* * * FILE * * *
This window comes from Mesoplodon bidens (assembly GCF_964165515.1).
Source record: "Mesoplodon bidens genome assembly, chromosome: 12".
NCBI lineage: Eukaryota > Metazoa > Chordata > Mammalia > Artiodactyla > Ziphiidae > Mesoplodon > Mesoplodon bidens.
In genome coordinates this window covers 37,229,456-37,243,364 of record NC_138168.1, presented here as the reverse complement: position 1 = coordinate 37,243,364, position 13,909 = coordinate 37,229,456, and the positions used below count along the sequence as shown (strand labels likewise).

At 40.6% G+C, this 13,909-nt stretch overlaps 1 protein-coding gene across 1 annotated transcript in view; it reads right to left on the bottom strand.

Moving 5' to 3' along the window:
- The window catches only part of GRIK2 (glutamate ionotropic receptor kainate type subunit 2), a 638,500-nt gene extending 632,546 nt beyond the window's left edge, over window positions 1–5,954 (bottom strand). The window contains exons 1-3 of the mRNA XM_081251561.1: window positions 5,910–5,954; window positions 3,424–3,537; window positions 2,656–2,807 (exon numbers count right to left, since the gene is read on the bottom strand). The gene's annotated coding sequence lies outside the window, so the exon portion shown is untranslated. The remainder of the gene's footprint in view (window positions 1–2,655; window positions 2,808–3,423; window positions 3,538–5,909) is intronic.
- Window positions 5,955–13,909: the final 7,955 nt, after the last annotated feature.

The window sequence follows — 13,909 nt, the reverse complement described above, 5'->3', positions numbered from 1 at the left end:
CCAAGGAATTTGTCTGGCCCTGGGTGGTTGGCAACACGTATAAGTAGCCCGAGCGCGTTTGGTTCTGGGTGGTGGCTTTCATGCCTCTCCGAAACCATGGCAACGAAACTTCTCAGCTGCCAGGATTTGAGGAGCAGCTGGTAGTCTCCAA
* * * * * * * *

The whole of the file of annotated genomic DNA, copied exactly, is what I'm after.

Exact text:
This window comes from Mesoplodon bidens (assembly GCF_964165515.1).
Source record: "Mesoplodon bidens genome assembly, chromosome: 12".
NCBI lineage: Eukaryota > Metazoa > Chordata > Mammalia > Artiodactyla > Ziphiidae > Mesoplodon > Mesoplodon bidens.
In genome coordinates this window covers 37,229,456-37,243,364 of record NC_138168.1, presented here as the reverse complement: position 1 = coordinate 37,243,364, position 13,909 = coordinate 37,229,456, and the positions used below count along the sequence as shown (strand labels likewise).

At 40.6% G+C, this 13,909-nt stretch overlaps 1 protein-coding gene across 1 annotated transcript in view; it reads right to left on the bottom strand.

Moving 5' to 3' along the window:
- The window catches only part of GRIK2 (glutamate ionotropic receptor kainate type subunit 2), a 638,500-nt gene extending 632,546 nt beyond the window's left edge, over window positions 1–5,954 (bottom strand). The window contains exons 1-3 of the mRNA XM_081251561.1: window positions 5,910–5,954; window positions 3,424–3,537; window positions 2,656–2,807 (exon numbers count right to left, since the gene is read on the bottom strand). The gene's annotated coding sequence lies outside the window, so the exon portion shown is untranslated. The remainder of the gene's footprint in view (window positions 1–2,655; window positions 2,808–3,423; window positions 3,538–5,909) is intronic.
- Window positions 5,955–13,909: the final 7,955 nt, after the last annotated feature.

The window sequence follows — 13,909 nt, the reverse complement described above, 5'->3', positions numbered from 1 at the left end:
CCAAGGAATTTGTCTGGCCCTGGGTGGTTGGCAACACGTATAAGTAGCCCGAGCGCGTTTGGTTCTGGGTGGTGGCTTTCATGCCTCTCCGAAACCATGGCAACGAAACTTCTCAGCTGCCAGGATTTGAGGAGCAGCTGGTAGTCTCCAA